Clearly, Umber associates Manderly’s fatness with some sort of incompetence and does not want to work with him because of it. Later, in ADWD, when we hear of Manderly again his weight is once again associated with his ability to act, but here it is connected to cowardice as well. This comes up several times in connection to Stannis’ need for Manderly for his campaign, for instance in these two exchanges between Jon and Stannis:

”For that, you need White Harbor. The city cannot compare to Oldtown or King’s Landing, but it is still a thriving port. Lord Manderly is the richest of my lord father’s bannermen.”

”Lord Too-Fat-to-Sit-a-Horse.” The letter that Lord Wyman Manderly had sent back from White Harbor had spoken of his age and infirmity, and little more.

(ADWD, Jon I)

”You could bring the north to me. Your father’s bannermen would rally to the son of Eddard Stark. Even Lord Too-Fat-to-Sit-a-Horse. White Harbor would give me a ready source of supply and a secure base to which I could retreat at need. It is not too late to amend your folly, Snow. Take a knee and swear that bastard sword to me, and rise as Jon Stark, Lord of Winterfell and Warden of the North.”

(ADWD, Jon IV)

The implication in these two exchanges is that Stannis looks down on Wyman for not supporting him (on-brand for Stannis), and he seems to somehow associate this weakness of character with Manderly’s weight. It seems like he/the text makes some sort of connection between being fat and being weak/cowardly/not doing one’s duty. A similar sentiment is expressed by Lord Godric Borell in Davos’ first ADWD chapter when Davos expresses surprise at the Frey’s presence in White Harbor:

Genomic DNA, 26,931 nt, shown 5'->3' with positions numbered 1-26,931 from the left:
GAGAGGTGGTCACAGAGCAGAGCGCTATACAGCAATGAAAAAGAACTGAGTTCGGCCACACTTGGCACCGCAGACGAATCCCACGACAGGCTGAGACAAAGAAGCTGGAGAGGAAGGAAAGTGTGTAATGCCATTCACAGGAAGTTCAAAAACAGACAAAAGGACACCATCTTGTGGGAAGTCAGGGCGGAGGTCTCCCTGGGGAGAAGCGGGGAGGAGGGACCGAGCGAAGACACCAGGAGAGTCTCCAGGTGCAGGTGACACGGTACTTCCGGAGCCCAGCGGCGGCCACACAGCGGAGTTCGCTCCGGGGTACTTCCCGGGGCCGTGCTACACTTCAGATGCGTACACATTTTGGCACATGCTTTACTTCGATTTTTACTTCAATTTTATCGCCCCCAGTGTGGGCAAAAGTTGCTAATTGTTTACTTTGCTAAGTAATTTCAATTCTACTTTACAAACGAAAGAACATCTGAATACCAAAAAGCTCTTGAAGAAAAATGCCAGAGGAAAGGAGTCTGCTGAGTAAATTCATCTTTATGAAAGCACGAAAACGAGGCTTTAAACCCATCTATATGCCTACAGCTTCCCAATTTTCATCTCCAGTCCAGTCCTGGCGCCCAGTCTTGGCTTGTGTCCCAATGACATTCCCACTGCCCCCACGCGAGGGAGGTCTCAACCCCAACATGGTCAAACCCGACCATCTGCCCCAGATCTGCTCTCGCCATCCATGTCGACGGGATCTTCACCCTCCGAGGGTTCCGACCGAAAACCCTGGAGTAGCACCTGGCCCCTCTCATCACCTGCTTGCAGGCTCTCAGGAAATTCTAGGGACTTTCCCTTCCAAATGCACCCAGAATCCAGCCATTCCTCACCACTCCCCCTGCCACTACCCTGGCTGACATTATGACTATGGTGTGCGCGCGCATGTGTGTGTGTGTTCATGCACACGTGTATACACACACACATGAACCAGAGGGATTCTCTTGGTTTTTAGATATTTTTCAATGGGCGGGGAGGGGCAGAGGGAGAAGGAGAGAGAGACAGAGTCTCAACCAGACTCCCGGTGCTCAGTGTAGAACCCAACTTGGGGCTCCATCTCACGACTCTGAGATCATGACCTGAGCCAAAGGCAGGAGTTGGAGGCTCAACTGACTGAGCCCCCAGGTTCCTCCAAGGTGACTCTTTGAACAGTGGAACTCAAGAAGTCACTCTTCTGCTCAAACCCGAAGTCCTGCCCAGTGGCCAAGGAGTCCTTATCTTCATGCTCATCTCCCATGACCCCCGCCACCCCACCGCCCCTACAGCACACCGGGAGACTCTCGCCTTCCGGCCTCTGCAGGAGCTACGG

”Freys?” That was the last thing that Davos would have expected. ”The Freys killed Lord Wyman’s son, we heard.”

”Aye,” Lord Godric said, ”and the fat man was so wroth that he took a vow to live on bread and wine till he had his vengeance. But before the day was out, he was stuffing clams and cakes into his mouth again. There’s ships that go between the Sisters and White Harbor all the time. We sell them crabs and fish and goat cheese, they sell us wood and wool and hides. From all I hear, his lordship’s fatter than ever. So much for vows. Words are wind, and the wind from Manderly’s mouth means no more than the wind escaping out his bottom.” (ADWD, Davos I)

(ADWD, Davos I)

Again, there seems to be an association between fatness and weakness of character (and perhaps lack of self-discipline). Later, at Ramsey and fake-Arya’s wedding, Barbery Dustin makes a similar comment about Manderly’s drunkenness and what it means:

”Drowning his fears. He is craven to the bone, that one.”

Was he? Theon was not certain. His sons had been fat as well, but they had not shamed themselves in battle. ”Ironborn will feast before a battle too. A last taste of life, should death await. If Stannis comes …”

”He will. He must.” Lady Dustin chuckled. ”And when he does, the fat man will piss himself. His son died at the Red Wedding, yet he’s shared his bread and salt with Freys, welcomed them beneath his roof, promised one his granddaughter. He even serves them pie. The Manderlys ran from the south once, hounded from their lands and keeps by enemies. Blood runs true. The fat man would like to kill us all, I do not doubt, but he does not have the belly for it, for all his girth. Under that sweaty flesh beats a heart as craven and cringing as … well … yours.” (ADWD, The Prince of Winterfell)

(ADWD, The Prince of Winterfell)